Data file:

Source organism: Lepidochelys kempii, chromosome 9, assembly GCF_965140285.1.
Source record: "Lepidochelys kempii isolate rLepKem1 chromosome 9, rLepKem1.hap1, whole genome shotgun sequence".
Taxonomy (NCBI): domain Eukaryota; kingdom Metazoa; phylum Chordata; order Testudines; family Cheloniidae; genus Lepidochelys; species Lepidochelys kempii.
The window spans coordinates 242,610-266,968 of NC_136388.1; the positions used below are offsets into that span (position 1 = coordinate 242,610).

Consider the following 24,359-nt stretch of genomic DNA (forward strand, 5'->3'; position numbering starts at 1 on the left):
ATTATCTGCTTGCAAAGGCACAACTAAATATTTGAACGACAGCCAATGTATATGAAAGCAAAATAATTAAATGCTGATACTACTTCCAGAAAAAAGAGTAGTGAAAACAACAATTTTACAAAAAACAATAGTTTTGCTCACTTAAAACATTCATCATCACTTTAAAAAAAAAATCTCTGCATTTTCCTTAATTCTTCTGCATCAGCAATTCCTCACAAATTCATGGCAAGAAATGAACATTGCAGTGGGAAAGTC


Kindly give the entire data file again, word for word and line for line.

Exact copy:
Source organism: Lepidochelys kempii, chromosome 9, assembly GCF_965140285.1.
Source record: "Lepidochelys kempii isolate rLepKem1 chromosome 9, rLepKem1.hap1, whole genome shotgun sequence".
Taxonomy (NCBI): domain Eukaryota; kingdom Metazoa; phylum Chordata; order Testudines; family Cheloniidae; genus Lepidochelys; species Lepidochelys kempii.
The window spans coordinates 242,610-266,968 of NC_136388.1; the positions used below are offsets into that span (position 1 = coordinate 242,610).

Consider the following 24,359-nt stretch of genomic DNA (forward strand, 5'->3'; position numbering starts at 1 on the left):
ATTATCTGCTTGCAAAGGCACAACTAAATATTTGAACGACAGCCAATGTATATGAAAGCAAAATAATTAAATGCTGATACTACTTCCAGAAAAAAGAGTAGTGAAAACAACAATTTTACAAAAAACAATAGTTTTGCTCACTTAAAACATTCATCATCACTTTAAAAAAAAAATCTCTGCATTTTCCTTAATTCTTCTGCATCAGCAATTCCTCACAAATTCATGGCAAGAAATGAACATTGCAGTGGGAAAGTC